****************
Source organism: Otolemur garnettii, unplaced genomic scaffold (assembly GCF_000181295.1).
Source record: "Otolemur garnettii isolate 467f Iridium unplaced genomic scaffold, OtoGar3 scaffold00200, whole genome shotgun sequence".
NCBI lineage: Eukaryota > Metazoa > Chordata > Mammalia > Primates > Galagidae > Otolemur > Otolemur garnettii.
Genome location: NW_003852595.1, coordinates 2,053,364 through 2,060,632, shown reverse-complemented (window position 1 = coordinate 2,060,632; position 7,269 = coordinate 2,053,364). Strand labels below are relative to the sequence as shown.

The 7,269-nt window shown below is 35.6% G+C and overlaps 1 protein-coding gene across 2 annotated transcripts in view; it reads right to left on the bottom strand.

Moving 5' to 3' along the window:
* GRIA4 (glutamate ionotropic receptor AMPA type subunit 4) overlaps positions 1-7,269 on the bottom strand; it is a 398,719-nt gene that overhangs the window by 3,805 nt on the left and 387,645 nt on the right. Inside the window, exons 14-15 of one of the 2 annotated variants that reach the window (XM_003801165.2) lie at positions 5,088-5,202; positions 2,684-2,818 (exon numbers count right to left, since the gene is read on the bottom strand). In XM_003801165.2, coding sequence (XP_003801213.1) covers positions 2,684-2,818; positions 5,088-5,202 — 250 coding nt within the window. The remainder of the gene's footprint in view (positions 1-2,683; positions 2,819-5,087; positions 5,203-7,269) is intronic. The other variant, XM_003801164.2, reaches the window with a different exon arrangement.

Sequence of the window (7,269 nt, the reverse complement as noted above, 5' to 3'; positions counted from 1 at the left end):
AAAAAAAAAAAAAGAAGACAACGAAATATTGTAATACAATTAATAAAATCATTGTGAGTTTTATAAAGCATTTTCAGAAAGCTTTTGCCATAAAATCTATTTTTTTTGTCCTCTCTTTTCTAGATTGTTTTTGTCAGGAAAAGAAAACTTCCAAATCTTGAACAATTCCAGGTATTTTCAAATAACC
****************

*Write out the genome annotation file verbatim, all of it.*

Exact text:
Source organism: Otolemur garnettii, unplaced genomic scaffold (assembly GCF_000181295.1).
Source record: "Otolemur garnettii isolate 467f Iridium unplaced genomic scaffold, OtoGar3 scaffold00200, whole genome shotgun sequence".
NCBI lineage: Eukaryota > Metazoa > Chordata > Mammalia > Primates > Galagidae > Otolemur > Otolemur garnettii.
Genome location: NW_003852595.1, coordinates 2,053,364 through 2,060,632, shown reverse-complemented (window position 1 = coordinate 2,060,632; position 7,269 = coordinate 2,053,364). Strand labels below are relative to the sequence as shown.

The 7,269-nt window shown below is 35.6% G+C and overlaps 1 protein-coding gene across 2 annotated transcripts in view; it reads right to left on the bottom strand.

Moving 5' to 3' along the window:
* GRIA4 (glutamate ionotropic receptor AMPA type subunit 4) overlaps positions 1-7,269 on the bottom strand; it is a 398,719-nt gene that overhangs the window by 3,805 nt on the left and 387,645 nt on the right. Inside the window, exons 14-15 of one of the 2 annotated variants that reach the window (XM_003801165.2) lie at positions 5,088-5,202; positions 2,684-2,818 (exon numbers count right to left, since the gene is read on the bottom strand). In XM_003801165.2, coding sequence (XP_003801213.1) covers positions 2,684-2,818; positions 5,088-5,202 — 250 coding nt within the window. The remainder of the gene's footprint in view (positions 1-2,683; positions 2,819-5,087; positions 5,203-7,269) is intronic. The other variant, XM_003801164.2, reaches the window with a different exon arrangement.

Sequence of the window (7,269 nt, the reverse complement as noted above, 5' to 3'; positions counted from 1 at the left end):
AAAAAAAAAAAAAGAAGACAACGAAATATTGTAATACAATTAATAAAATCATTGTGAGTTTTATAAAGCATTTTCAGAAAGCTTTTGCCATAAAATCTATTTTTTTTGTCCTCTCTTTTCTAGATTGTTTTTGTCAGGAAAAGAAAACTTCCAAATCTTGAACAATTCCAGGTATTTTCAAATAACC